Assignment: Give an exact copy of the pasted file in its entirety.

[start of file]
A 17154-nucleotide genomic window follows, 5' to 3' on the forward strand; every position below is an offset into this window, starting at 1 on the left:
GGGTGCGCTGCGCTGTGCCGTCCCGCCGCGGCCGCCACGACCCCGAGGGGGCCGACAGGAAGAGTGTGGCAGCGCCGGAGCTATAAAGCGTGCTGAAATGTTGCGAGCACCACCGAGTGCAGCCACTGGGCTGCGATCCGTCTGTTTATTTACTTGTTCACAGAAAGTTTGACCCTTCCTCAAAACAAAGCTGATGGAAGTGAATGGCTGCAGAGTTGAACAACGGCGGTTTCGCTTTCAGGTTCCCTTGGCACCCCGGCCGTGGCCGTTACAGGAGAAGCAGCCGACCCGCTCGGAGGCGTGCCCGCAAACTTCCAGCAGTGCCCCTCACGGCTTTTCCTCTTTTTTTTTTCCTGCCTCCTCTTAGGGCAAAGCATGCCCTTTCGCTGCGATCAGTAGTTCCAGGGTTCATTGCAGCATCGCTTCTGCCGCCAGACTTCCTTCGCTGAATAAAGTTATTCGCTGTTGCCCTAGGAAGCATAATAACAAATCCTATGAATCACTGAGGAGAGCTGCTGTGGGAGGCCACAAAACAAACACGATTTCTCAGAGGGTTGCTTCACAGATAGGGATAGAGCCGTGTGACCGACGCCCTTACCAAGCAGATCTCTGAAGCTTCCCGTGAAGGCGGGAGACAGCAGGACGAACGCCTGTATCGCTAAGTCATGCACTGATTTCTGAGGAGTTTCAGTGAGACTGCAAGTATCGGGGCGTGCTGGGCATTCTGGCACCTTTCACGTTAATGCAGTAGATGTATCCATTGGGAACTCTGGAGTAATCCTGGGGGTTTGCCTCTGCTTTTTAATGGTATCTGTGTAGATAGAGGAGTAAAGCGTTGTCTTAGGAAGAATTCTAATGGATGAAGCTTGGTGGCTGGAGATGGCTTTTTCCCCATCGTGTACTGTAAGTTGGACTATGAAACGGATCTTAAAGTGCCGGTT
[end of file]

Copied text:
A 17154-nucleotide genomic window follows, 5' to 3' on the forward strand; every position below is an offset into this window, starting at 1 on the left:
GGGTGCGCTGCGCTGTGCCGTCCCGCCGCGGCCGCCACGACCCCGAGGGGGCCGACAGGAAGAGTGTGGCAGCGCCGGAGCTATAAAGCGTGCTGAAATGTTGCGAGCACCACCGAGTGCAGCCACTGGGCTGCGATCCGTCTGTTTATTTACTTGTTCACAGAAAGTTTGACCCTTCCTCAAAACAAAGCTGATGGAAGTGAATGGCTGCAGAGTTGAACAACGGCGGTTTCGCTTTCAGGTTCCCTTGGCACCCCGGCCGTGGCCGTTACAGGAGAAGCAGCCGACCCGCTCGGAGGCGTGCCCGCAAACTTCCAGCAGTGCCCCTCACGGCTTTTCCTCTTTTTTTTTTCCTGCCTCCTCTTAGGGCAAAGCATGCCCTTTCGCTGCGATCAGTAGTTCCAGGGTTCATTGCAGCATCGCTTCTGCCGCCAGACTTCCTTCGCTGAATAAAGTTATTCGCTGTTGCCCTAGGAAGCATAATAACAAATCCTATGAATCACTGAGGAGAGCTGCTGTGGGAGGCCACAAAACAAACACGATTTCTCAGAGGGTTGCTTCACAGATAGGGATAGAGCCGTGTGACCGACGCCCTTACCAAGCAGATCTCTGAAGCTTCCCGTGAAGGCGGGAGACAGCAGGACGAACGCCTGTATCGCTAAGTCATGCACTGATTTCTGAGGAGTTTCAGTGAGACTGCAAGTATCGGGGCGTGCTGGGCATTCTGGCACCTTTCACGTTAATGCAGTAGATGTATCCATTGGGAACTCTGGAGTAATCCTGGGGGTTTGCCTCTGCTTTTTAATGGTATCTGTGTAGATAGAGGAGTAAAGCGTTGTCTTAGGAAGAATTCTAATGGATGAAGCTTGGTGGCTGGAGATGGCTTTTTCCCCATCGTGTACTGTAAGTTGGACTATGAAACGGATCTTAAAGTGCCGGTT